By Fred Schulte

Administration official wants to know if electronic health records are causing Medicare over-billing

Excerpts from this story referencing "Medicare":

"… tronic health records are prompting some doctors and hospitals to overbill Medicare.Dr. Farzad Mostashari, the Obama administration’s National Coordinator f …"

"… al professionals have steadily billed higher rates for treating seniors on Medicare over the last decade — adding $11 billion or more to their fees.The Cent …"

"… Center’s year-long investigation, published in September, suggested that Medicare billing errors and abuses are worsening as doctors and hospitals switch to …"

"… re than $10 billion has been spent. Just over half the doctors now billing Medicare are using digital records.In his interview with the Center, Mostashari str …"

Top House Republicans demand suspension of electronic medical records program

By Fred Schulte

Top House Republicans want program suspended until government demands that systems communicate

Excerpts from this story referencing "Medicare":

"… ers taxpayer dollars and does little, if anything, to improve outcomes for Medicare.” The letter urges Sebelius to suspend payments under the program until …"

"… r more than $10 billion has been spent. About half the doctors now billing Medicare are using digital records.Many medical leaders also hope digital records r …"

"… al revolution has prompted doctors and hospitals to bill higher charges to Medicare.The Center for Public Integrity’s “Cracking the Codes”  series, …"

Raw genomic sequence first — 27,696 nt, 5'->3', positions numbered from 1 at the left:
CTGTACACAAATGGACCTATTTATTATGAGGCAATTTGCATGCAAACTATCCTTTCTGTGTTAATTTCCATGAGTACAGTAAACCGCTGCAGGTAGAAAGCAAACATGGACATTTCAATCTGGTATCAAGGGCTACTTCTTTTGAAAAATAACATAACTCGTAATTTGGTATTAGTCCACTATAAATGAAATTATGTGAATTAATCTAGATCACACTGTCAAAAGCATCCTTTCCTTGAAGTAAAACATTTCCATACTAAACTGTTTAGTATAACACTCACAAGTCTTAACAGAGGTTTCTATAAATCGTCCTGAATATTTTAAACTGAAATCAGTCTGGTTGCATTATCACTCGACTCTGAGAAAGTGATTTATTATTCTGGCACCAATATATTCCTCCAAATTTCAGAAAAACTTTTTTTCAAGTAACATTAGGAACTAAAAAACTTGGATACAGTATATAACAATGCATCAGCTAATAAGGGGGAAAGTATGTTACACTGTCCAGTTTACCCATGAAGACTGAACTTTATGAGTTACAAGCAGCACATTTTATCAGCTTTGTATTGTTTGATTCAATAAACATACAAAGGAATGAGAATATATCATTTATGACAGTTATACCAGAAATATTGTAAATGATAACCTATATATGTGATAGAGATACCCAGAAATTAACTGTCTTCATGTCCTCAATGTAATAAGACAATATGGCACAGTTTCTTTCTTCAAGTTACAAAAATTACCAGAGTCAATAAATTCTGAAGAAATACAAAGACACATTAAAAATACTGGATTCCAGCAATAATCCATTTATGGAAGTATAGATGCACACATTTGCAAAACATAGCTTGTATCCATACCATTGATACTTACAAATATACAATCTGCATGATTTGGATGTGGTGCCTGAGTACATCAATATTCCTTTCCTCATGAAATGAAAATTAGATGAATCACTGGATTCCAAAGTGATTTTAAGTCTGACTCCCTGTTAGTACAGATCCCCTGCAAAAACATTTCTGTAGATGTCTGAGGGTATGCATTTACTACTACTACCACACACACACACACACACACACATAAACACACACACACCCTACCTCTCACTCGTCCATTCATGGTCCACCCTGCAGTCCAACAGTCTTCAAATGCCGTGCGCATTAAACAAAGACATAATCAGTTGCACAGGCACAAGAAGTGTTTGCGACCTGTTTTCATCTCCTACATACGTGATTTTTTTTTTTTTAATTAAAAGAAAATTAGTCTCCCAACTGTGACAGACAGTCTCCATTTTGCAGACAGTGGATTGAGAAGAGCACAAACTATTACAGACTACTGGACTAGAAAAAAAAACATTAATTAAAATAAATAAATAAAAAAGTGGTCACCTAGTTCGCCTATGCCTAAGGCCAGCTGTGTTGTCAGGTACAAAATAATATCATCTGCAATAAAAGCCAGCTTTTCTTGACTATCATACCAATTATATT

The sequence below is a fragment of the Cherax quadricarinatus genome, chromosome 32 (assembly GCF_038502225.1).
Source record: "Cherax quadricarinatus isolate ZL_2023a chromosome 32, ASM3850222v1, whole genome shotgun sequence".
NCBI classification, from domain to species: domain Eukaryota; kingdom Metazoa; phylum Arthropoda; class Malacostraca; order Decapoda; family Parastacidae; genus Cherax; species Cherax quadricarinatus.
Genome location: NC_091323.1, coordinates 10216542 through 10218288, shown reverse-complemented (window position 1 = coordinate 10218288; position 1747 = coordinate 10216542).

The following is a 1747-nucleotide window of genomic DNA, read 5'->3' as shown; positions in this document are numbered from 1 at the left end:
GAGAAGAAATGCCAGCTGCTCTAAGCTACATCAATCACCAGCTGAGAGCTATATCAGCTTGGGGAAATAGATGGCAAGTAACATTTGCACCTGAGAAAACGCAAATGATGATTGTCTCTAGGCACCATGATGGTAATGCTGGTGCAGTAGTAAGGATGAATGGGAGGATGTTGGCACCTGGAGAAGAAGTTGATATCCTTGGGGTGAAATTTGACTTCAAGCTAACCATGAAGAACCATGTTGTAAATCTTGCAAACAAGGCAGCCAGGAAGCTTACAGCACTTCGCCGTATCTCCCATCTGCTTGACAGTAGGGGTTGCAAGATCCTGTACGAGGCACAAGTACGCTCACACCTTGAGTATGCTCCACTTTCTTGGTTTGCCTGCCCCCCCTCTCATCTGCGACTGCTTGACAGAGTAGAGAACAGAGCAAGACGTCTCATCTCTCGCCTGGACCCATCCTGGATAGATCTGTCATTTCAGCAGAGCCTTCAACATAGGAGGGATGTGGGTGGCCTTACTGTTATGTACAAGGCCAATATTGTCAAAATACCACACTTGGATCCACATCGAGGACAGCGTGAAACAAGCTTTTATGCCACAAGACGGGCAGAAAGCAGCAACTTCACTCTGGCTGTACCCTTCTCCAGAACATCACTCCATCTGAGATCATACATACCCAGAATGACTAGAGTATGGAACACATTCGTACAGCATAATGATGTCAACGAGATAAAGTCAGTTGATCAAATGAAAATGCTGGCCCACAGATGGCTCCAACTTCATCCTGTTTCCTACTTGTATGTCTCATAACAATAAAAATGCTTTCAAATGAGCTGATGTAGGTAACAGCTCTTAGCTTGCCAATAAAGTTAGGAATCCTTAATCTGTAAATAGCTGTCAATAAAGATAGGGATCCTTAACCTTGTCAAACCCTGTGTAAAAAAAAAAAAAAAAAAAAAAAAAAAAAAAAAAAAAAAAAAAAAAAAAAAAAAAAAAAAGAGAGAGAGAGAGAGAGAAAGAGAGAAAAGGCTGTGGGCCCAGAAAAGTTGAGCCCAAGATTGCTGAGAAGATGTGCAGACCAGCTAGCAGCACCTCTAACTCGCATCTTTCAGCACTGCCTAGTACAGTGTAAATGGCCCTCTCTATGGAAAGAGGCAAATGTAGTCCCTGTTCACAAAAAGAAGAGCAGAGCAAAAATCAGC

"… al professionals have steadily billed higher rates for treating seniors on Medicare over the last decade — adding $11 billion or more to their fees.The Cent …"

OPINION: Documentary captures what's wrong with U.S. health care

By Wendell Potter

Documentary 'Escape Fire' captures what's wrong with U.S. health care.

Excerpts from this story referencing "Medicare":

"… d by a true story Dr. Don Berwick, former administrator of the Centers for Medicare and Medicaid Services, tells to make the point that solutions to seemingly …"

Growth of electronic medical records eases path to inflated bills

By Fred Schulte

Billing software helps medical professionals document higher fees.

Excerpts from this story referencing "Medicare":

"… , appear to be prompting some doctors and hospitals to bill higher fees to Medicare for treating seniors. The federal government’s campaign to wire up medi …"

"… sharing that helps cut down on wasteful spending and medical errors. Yet Medicare regulators also acknowledge they are struggling to rein in a surge of aggr …"

"… cently documented how some health professionals have seemingly manipulated Medicare billing codes to gain higher fees. The investigation unmasked thousands of …"

"… s can influence pay scales known as “Evaluation and Management” codes. Medicare spent more than $33.5 billion in 2010 using these numeric codes for servic …"

In India, verdant terrain conceals clues to a fatal kidney disease

By Sasha Chavkin

How a rare kidney disease is killing laborers and vexing researchers in three countries.

Excerpts from this story referencing "teacher":

"… sand rupees (roughly $18) each month that Prameela’s son Siva earns as a teacher in a private institute.“I borrowed money thinking that he would survive, …"

In Sri Lanka, breakthroughs, setbacks and a spiritual touch

By Sasha Chavkin and Anna Barry-Jester

How a rare kidney disease is killing laborers and vexing researchers in three countries.

Excerpts from this story referencing "disease":

"… World."  …"

"… lth Organization announced in June that they identified a key cause of the disease in Sri Lanka: chronic exposure to arsenic and cadmium, likely consumed in …"